- Language – At our best, we could say perhaps 3 things in Mandarin, but luckily our fluent-in-Cantonese travel mate took some Mandarin courses before we went to the Mainland. This helped significantly, but not everyone has a language savvy travel mate to take with them. If you need directions, instructions or anything else in Mandarin, go to your hostel staff and have them write it out for you; you can then just show the paper and ideally get the result you’re looking for. If you land at the airport, there are also staff that can write things out for you at the information booths there. But, these written notes may not always work out. When we landed at the International Airport in Beijing late at night, no taxi driver was willing to take us to our booked hostel after seeing our note. Again, you’ll have to make arrangements on the fly and perhaps make temporary plans.
- Taxis – speaking of taxis, we had a rough time securing taxis in China. In Xi’an and Beijing we were continually ignored. We found this surprising as in our past SE Asia travels, taxis and tuktuks would be competing to get the foreigner’s business (likely for the chance to charge above the usual fare and get a handsome tip). Our recommendation is to try to plan inter-city travel during times when public transit is operating so you don’t get caught without a transportation option. Plus, transit in China is incredibly cheap and very convenient. Yes, you may be squished for the entire duration, but when you can travel over 25 kilometres with the equivalent of just a 30 cent fare, how can you be upset??!!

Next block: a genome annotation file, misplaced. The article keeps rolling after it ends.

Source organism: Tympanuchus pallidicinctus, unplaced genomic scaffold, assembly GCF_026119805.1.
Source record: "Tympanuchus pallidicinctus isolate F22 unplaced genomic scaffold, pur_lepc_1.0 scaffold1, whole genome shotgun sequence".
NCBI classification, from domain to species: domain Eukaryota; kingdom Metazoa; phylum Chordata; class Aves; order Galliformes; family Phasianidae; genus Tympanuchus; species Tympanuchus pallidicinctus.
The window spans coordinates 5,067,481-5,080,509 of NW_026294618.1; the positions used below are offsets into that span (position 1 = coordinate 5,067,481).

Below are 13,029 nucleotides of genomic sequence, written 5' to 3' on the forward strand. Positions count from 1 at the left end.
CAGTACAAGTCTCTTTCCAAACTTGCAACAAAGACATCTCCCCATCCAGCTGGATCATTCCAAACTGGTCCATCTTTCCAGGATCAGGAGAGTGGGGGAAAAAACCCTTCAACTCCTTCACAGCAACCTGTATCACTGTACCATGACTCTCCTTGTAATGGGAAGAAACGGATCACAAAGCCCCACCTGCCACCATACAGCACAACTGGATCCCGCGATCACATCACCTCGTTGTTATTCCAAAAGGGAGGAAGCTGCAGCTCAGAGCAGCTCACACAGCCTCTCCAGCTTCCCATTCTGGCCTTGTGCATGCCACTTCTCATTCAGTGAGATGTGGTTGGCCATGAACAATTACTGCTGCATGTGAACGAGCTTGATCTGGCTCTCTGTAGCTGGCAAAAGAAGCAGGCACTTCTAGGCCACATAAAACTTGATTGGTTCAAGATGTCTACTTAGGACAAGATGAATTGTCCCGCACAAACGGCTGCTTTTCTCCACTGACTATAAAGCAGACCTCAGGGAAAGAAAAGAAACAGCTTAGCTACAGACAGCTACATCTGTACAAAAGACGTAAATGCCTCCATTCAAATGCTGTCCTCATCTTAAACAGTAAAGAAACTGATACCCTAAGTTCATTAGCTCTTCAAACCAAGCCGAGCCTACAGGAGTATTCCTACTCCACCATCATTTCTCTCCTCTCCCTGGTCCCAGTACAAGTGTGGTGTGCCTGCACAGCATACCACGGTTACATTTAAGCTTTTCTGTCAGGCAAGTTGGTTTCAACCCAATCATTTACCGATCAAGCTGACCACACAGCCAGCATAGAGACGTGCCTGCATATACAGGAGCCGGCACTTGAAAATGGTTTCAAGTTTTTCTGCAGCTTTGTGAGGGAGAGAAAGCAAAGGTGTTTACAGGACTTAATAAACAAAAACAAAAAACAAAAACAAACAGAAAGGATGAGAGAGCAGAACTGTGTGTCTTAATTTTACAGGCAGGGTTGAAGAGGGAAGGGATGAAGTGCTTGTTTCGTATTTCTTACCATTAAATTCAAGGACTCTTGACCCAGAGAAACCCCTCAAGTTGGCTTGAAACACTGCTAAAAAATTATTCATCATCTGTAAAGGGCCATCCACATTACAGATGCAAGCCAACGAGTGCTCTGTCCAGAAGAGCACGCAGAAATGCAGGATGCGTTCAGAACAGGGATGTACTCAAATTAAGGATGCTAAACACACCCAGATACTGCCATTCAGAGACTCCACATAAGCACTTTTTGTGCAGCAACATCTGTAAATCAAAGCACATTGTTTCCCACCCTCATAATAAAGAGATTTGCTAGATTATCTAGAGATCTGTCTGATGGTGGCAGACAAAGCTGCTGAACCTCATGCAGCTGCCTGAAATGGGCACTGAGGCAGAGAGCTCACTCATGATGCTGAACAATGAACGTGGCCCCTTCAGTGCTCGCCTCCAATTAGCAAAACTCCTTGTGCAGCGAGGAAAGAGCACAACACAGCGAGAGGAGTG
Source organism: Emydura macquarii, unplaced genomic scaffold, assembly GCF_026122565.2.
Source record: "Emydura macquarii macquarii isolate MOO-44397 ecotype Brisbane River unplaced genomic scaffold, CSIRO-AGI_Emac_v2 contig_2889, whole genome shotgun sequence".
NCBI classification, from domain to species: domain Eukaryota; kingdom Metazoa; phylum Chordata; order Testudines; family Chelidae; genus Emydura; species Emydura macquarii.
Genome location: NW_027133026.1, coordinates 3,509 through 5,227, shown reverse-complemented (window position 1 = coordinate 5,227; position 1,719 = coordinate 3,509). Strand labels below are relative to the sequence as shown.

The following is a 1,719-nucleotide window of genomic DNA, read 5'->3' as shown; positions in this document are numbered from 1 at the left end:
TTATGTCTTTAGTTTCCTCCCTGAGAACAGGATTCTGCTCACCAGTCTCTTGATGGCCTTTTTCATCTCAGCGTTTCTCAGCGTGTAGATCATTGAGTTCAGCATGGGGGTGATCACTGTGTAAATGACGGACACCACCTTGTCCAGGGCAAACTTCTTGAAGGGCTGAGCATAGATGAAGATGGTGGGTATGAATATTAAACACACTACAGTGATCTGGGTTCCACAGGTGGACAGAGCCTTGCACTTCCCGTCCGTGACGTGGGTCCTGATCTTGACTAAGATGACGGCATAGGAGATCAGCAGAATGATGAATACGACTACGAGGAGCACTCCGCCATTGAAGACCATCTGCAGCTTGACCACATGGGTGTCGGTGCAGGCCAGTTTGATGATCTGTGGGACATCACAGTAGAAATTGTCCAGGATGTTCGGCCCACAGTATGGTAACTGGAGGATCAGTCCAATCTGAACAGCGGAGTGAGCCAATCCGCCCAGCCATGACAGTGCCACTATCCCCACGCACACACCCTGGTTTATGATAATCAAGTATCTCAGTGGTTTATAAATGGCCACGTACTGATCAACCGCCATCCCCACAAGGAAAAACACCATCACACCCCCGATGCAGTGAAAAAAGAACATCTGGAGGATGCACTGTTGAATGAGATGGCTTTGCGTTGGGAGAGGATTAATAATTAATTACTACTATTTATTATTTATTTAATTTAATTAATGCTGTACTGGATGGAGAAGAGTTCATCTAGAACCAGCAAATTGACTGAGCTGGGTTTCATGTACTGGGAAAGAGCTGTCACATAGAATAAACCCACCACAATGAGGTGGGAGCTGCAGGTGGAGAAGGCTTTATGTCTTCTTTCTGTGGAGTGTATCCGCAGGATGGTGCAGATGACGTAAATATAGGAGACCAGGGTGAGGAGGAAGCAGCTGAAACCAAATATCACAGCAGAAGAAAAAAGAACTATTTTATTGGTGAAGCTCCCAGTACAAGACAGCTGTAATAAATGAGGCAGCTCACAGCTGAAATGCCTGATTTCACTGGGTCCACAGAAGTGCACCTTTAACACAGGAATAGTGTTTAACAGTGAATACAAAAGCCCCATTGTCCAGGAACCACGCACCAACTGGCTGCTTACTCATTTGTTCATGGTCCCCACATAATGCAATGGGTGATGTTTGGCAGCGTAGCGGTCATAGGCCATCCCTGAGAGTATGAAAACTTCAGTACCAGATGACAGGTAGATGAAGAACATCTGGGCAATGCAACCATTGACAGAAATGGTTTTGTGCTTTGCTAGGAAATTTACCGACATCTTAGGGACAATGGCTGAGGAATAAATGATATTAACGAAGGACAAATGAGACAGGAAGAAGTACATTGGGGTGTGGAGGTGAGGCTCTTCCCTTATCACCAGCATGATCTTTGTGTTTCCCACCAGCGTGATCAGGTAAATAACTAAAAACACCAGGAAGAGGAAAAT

- Food – For us, China was a dream. The noodles, the dumplings, the rice dishes, the veggies…we loved the food, especially for the amazing prices! China is one of those countries were you can eat all three meals out during the day and it won’t impact your budget if you order smartly. And it is worth it to take a splurge sometimes. We went to a high-end Peking Duck restaurant and it was worth it to try Beijing’s best peking duck. Or, if you find a spot that has an amazing view from a patio, rooftop or balcony, treat yourself. Many of my best memories are from patios onto streets to people-watch!
- Cleanliness – When you travel, or even explore your own city, you can come across some pretty dirty places. We did expect this for China but we were unprepared for some of the things we came across.